Flashcards in Cardiology (Step up son) Deck (52):
What is the most common site of coronary occlusion?
Left Anterior Descending artery
What does the Posterior Descending artery branch off of?
Right coronary artery (70%)
Left Circumflex artery (10%)
An anastomosis of the RCA and Circumflex (20%)
What increases stroke volume? (6 things)
Increase intracellular Calcium
Decrease in extracellular Sodium
By remembering how digoxin works, two of the other causes of increased stroke volume can be remembered. How does digoxin work?
Digoxin inhibits Na/K-pump. Leading to increased intracellular sodium (thus decreased extracellular sodium) which causes increased intracellular calcium
What decreases stroke volume?
Heart failure (chicken vs. egg)
What is the Fick Principle? What does it determine
(Rate of O2 use) / ([O2]a – [O2]v)
Cardiac Output...just follow the units
Which increases first to increase CO during exercise, SV or HR?
SV increases first, then HR
What equations can be used to determine Mean Arterial Pressure?
CO x TPR
Diastolic pressure + 1/3 pulse pressure
When is an exercise stress test complete?
85% expected max HR (220-age)
Angina like symptoms
Signs of ischemia on ECG
What can be done if an exercise stress test results are ambiguous?
Nuclear exercise test (inject thallium-201 or tech-99)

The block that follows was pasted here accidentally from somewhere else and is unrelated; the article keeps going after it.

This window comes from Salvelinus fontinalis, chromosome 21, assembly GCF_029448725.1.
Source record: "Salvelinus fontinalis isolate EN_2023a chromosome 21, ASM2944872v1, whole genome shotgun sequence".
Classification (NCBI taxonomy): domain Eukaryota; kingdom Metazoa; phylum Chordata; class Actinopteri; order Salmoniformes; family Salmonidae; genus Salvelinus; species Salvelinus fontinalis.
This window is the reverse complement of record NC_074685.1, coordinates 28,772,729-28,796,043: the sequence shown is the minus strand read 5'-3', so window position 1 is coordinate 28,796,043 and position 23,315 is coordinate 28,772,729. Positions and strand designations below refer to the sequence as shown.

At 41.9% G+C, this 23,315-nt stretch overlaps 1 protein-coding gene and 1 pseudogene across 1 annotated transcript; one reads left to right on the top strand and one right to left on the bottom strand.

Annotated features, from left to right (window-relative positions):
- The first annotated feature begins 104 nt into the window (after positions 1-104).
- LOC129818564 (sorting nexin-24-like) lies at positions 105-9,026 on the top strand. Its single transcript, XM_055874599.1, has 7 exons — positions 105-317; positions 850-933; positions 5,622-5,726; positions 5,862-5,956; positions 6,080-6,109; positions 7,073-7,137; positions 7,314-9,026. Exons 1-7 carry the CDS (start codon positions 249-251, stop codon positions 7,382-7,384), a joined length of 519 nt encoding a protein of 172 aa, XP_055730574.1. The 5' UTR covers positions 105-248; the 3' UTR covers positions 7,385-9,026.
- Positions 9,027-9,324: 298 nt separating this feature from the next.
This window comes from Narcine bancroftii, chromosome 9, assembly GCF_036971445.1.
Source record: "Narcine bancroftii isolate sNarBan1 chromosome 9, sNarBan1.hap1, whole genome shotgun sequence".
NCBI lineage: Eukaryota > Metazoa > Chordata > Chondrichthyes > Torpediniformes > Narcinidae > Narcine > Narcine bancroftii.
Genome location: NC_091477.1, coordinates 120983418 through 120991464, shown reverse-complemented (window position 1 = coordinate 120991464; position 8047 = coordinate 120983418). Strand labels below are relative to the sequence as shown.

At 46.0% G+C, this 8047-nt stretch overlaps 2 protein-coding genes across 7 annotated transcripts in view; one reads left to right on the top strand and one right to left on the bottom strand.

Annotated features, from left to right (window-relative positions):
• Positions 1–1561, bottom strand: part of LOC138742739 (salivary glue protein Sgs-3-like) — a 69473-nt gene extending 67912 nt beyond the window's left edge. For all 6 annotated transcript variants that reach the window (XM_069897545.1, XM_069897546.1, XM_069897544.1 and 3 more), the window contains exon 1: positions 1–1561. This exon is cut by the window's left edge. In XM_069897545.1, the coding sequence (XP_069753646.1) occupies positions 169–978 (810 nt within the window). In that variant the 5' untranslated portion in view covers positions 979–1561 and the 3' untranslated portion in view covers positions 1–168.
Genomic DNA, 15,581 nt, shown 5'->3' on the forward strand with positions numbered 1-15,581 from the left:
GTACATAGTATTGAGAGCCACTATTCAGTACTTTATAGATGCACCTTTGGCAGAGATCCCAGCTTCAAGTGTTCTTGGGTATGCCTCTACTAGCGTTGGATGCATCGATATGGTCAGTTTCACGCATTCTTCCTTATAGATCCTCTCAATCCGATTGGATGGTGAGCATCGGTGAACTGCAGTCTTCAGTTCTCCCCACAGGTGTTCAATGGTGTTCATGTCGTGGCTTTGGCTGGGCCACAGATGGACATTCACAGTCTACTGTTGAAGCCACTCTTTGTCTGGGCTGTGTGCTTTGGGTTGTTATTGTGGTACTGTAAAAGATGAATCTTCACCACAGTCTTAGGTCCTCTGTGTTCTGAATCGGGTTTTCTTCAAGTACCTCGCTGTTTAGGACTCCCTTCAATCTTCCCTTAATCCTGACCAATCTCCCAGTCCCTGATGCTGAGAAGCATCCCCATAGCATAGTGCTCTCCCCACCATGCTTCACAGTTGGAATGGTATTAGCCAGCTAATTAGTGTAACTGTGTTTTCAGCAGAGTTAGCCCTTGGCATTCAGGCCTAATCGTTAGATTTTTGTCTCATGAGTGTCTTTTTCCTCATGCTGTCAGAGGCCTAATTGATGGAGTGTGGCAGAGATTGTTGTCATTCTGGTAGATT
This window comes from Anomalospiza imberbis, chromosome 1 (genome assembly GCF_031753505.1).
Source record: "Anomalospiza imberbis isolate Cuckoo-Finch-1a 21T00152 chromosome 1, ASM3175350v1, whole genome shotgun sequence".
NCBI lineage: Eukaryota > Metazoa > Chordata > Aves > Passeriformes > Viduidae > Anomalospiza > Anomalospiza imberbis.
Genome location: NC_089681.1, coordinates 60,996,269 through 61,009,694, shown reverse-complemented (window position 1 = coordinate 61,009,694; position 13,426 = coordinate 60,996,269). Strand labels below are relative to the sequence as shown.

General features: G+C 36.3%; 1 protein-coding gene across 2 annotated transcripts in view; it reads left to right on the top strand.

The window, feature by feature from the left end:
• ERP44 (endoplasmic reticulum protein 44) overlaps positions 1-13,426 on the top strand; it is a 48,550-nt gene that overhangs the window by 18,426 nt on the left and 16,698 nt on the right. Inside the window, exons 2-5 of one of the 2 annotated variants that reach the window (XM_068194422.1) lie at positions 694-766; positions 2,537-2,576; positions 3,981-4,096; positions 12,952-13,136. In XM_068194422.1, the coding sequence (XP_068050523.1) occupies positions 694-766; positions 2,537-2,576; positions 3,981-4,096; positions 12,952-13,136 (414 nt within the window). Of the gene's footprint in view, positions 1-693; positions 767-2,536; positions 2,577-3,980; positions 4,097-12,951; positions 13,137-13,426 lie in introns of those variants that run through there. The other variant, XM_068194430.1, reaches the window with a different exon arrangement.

Exercise stress test with echo
What is used in pharm stress testing? When is this done?
PET myocardial imaging can be done...
...gives 3D images
What is the gold standard in identifying CAD?
What is the most common cause of hypercholesterolemia?
Most cases are acquired
When they say/show high levels of serum homocysteine, what should you think about?
Atherosclerosis (3x risk of significant amount)
For the bulk of the cholesterol meds, what are the common side effects?
Person has substernal chest pain with activity that is relieved with rest. What do they have? How should they be treated? How should they be diagnosed?
Angina pectoris (Prinzmetal if d/t vasospasm) [until proven otherwise]
GERD, esophageal spasm, etc.
Nitroglycerin and rest
Stress test (exercise vs pharm) or nuclear
Patient previously diagnosed with CAD presents with worsening symptoms--now having symptoms at rest--and decreased response to treatment. What are the likely causes?
Patient previously diagnosed with CAD presents with worsening symptoms--now having symptoms at rest--and decreased response to treatment. What should be done in-patient? What is seen on ECG?
ECG and serial cardiac enzymes
Patient previously diagnosed with CAD presents with worsening symptoms--now having symptoms at rest--and decreased response to treatment. What treatment should be done regardless of whether PCI is planned?
S-Statin (preferably before PCI)
Patient previously diagnosed with CAD presents with worsening symptoms--now having symptoms at rest--and decreased response to treatment. What should be added to MONA BS if PCI is planned?
What are the GPIIb/IIIa inhibitors?